A WeWork office facility in the Financial District in New York City, New York, the US, September 13 2019. Picture: AFP/DREW ANGERER
A WeWork office facility in the Financial District in New York City, New York, the US, September 13 2019. Picture: AFP/DREW ANGERER

Tokyo — WeWork's failure to go public and 2019's disappointing tech initial public offerings (IPOs) in the US are a positive sign of market discipline and investor vigilance, Oaktree Capital's billionaire co-chair Howard Marks said.

WeWork abandoned plans for an IPO on September 30 as investors questioned the office-sharing start-up’s growing losses, its business model and corporate governance.

It followed some high profile US IPO flops including that of Uber, Lyft and Peloton.

“I think it was a success for the market. This is a positive sign that the market is behaving as it should,” the veteran investor said on Wednesday. He said, however, that he did not think markets were in a bubble.

“This is a low-return world. Asset prices are high but not absurd. Too much money chasing too few deals,” he said.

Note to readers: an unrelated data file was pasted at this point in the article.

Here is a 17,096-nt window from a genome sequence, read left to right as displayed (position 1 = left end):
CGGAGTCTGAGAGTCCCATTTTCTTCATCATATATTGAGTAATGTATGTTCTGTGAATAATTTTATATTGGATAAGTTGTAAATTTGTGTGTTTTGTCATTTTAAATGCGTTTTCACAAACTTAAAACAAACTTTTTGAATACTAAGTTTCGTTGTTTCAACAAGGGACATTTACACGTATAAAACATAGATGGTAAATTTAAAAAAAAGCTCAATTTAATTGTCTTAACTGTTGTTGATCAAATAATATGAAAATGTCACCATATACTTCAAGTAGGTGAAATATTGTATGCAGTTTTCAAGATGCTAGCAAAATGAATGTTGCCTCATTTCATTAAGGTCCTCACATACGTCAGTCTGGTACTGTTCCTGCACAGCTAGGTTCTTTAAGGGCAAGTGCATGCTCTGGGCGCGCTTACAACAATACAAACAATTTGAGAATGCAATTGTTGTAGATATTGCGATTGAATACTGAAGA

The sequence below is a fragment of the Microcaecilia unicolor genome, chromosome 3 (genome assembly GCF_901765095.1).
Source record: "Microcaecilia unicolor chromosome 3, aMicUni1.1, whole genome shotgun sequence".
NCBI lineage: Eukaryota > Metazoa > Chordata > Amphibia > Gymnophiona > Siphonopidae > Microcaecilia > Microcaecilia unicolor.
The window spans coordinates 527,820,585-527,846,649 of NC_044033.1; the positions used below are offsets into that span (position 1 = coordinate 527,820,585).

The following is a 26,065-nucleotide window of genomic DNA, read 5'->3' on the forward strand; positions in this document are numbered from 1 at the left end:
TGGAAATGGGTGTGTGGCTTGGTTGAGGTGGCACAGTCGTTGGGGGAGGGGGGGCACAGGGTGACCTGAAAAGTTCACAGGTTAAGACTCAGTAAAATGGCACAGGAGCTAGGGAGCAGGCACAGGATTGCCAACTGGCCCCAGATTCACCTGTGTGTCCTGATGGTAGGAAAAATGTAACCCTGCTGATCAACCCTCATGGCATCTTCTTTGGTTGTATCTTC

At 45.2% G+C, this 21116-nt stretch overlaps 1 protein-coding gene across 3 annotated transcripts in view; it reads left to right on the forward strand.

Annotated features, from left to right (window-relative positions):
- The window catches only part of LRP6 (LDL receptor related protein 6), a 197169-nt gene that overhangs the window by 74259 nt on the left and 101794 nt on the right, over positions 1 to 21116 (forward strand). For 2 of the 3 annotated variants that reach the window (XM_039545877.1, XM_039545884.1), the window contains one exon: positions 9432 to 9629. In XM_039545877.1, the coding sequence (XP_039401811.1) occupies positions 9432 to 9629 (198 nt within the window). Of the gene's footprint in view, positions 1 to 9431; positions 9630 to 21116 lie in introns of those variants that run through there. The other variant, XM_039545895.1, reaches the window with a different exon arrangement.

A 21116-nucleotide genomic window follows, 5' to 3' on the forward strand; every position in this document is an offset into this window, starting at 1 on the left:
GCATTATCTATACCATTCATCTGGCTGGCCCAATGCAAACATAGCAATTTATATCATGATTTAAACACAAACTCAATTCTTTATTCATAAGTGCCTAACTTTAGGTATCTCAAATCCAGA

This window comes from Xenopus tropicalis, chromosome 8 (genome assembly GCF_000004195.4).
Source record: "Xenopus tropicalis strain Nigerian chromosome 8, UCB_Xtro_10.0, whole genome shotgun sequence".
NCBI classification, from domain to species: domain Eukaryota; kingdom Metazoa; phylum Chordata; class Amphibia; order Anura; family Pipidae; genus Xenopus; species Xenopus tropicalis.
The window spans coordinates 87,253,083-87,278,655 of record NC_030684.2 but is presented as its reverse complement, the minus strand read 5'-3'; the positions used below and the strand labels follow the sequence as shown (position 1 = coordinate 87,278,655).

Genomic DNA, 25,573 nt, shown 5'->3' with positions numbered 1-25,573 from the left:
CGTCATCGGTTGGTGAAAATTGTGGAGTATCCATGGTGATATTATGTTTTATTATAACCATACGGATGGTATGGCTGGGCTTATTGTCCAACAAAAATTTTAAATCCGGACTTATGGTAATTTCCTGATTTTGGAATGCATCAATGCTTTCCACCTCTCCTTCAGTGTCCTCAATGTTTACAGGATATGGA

“I don't think we're in a bubble. I don't think the conditions today are extreme or crazy ... I don't think we have to have a meltdown or a crash.”

Marks, known in investment circles for his memos to clients, which he has been writing since the 1990s, said Oaktree's portfolio currently takes a “moving forward with caution” approach. He added that the asset manager was trying to be fully invested every day but with caution.

The distressed debt guru singled out China for bargains, adding that some of the Latin American countries that have gone through political or economic difficulties were also attractive.

“There is hesitation to invest in China and the rest of the emerging markets. In my experience, which now spans 50 years, you make big money when you do things that other people don't want to do.”

The Los Angeles-headquartered global alternative asset management company manages $122bn with a focus on distressed debt and credit opportunities, real-estate and private equity.

Reuters